Every year since 2010, Queens College in New York has directed its collective attention towards a particular theme, a focus for academic and cultural events and inquiries that spans the academic year. Up until this year, the topic has been a single country: China, Turkey, India, Brazil and South Africa, places picked to reflect the borough, one of the most diverse places on earth, and the backgrounds of the school’s students. This year’s theme, however, is The Silk Roads, the ancient network of trade routes that connected East and West, conveying material goods and ideas, as well as religions and even diseases. Made famous in the West by Marco Polo, the Silk Roads linked the civilizations and cultures of China, Central Asia, West Asia, and Europe for much of pre-modern history, and were a precursor to today’s global world and economy.
“Along the Silk Roads,” an exhibition running until December 15 at the Godwin-Ternbach Museum at Queens College, presents images by two photographers working along this route (along with a selection of ikat robes and textiles). Lynn Gilbert’s quiet, serene color photographs record the interiors of traditional private homes in Turkey, Syria and Uzbekistan. Mostly empty of people, the peaceful spaces are rich with patterned textiles, lace-covered windows and tile floors covered in carpets. “Unlike the voyeurism of tourist photography or the romanticism of travel photography, her thoughtful work offers us cultural anthropology as art,” says Amy Winter, museum director and curator of the exhibition, who was introduced to Gilbert’s work through Throckmorton Fine Art, where she has shown photos.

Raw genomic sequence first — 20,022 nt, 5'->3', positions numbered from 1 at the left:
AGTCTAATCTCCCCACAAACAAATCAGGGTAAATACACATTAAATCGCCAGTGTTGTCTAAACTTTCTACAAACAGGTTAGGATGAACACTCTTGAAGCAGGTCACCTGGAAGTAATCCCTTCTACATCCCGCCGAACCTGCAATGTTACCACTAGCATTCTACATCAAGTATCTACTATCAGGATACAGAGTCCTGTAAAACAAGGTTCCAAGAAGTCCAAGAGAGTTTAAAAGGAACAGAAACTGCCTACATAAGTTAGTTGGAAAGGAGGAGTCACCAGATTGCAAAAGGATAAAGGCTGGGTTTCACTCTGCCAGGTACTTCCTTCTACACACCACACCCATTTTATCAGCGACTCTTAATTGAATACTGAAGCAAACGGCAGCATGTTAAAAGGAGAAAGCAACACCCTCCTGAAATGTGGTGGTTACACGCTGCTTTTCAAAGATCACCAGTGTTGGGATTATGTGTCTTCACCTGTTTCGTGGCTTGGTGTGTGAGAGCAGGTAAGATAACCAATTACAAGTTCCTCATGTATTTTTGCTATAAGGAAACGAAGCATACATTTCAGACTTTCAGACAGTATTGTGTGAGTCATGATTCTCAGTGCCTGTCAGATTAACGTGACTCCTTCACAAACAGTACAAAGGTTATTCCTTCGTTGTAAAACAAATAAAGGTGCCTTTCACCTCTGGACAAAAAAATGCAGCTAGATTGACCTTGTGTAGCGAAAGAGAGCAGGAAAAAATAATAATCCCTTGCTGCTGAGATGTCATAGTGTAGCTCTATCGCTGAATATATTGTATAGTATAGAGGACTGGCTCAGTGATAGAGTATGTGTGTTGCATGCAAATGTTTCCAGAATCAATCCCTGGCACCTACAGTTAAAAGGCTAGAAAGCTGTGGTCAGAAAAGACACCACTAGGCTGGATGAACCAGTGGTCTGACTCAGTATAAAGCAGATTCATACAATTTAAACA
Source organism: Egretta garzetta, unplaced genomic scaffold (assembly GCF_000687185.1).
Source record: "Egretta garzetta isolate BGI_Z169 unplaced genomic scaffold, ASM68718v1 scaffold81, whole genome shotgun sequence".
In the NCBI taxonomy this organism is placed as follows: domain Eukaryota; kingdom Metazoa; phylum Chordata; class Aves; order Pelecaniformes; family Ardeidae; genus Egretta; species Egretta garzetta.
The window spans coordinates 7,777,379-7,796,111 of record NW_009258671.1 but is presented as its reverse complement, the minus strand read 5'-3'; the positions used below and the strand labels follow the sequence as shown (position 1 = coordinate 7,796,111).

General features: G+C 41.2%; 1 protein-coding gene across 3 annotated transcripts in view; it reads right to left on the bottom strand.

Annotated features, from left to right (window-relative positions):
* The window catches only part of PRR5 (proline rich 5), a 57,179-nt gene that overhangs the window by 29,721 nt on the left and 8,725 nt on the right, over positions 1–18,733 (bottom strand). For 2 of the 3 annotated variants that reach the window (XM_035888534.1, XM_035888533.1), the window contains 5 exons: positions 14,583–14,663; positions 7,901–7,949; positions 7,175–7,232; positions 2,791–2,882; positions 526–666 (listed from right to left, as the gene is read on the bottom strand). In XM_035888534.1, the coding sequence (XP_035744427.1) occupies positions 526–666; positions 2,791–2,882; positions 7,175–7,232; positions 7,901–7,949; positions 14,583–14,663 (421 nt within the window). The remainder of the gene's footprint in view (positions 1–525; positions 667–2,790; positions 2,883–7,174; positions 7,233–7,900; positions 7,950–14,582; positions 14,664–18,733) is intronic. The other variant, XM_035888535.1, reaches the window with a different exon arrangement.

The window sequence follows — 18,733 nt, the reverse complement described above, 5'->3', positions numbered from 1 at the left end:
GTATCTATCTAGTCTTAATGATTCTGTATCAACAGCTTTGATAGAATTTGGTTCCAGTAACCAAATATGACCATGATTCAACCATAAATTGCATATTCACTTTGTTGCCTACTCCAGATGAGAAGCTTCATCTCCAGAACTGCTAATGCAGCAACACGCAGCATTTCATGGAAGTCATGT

In contrast, Didier Vanderperre’s photos show Xinjiang, an autonomous region in northwest China and a terminus of the Silk Roads that borders Russia, Mongolia, Kazakhstan, Kyrgyzstan, Tajikistan, Afghanistan, Pakistan, India and Tibet, making it an important crossroads throughout history. His photos are crowded and bustling, depicting Uyghurs and Han Chinese at open-air markets, in cafes and barber shops, and weaving carpets. In Vanderperre’s images, which Winter heard about through a textile collector she knew who liked his work, people are “active in their daily lives,” displaying “the photographer’s talent for direct, spontaneous imagery that captures the decisive moment,” Winter says. The pairing shows the cultural threads that connect these places, and perhaps act as a blueprint for understanding the roots of our own contemporary global culture.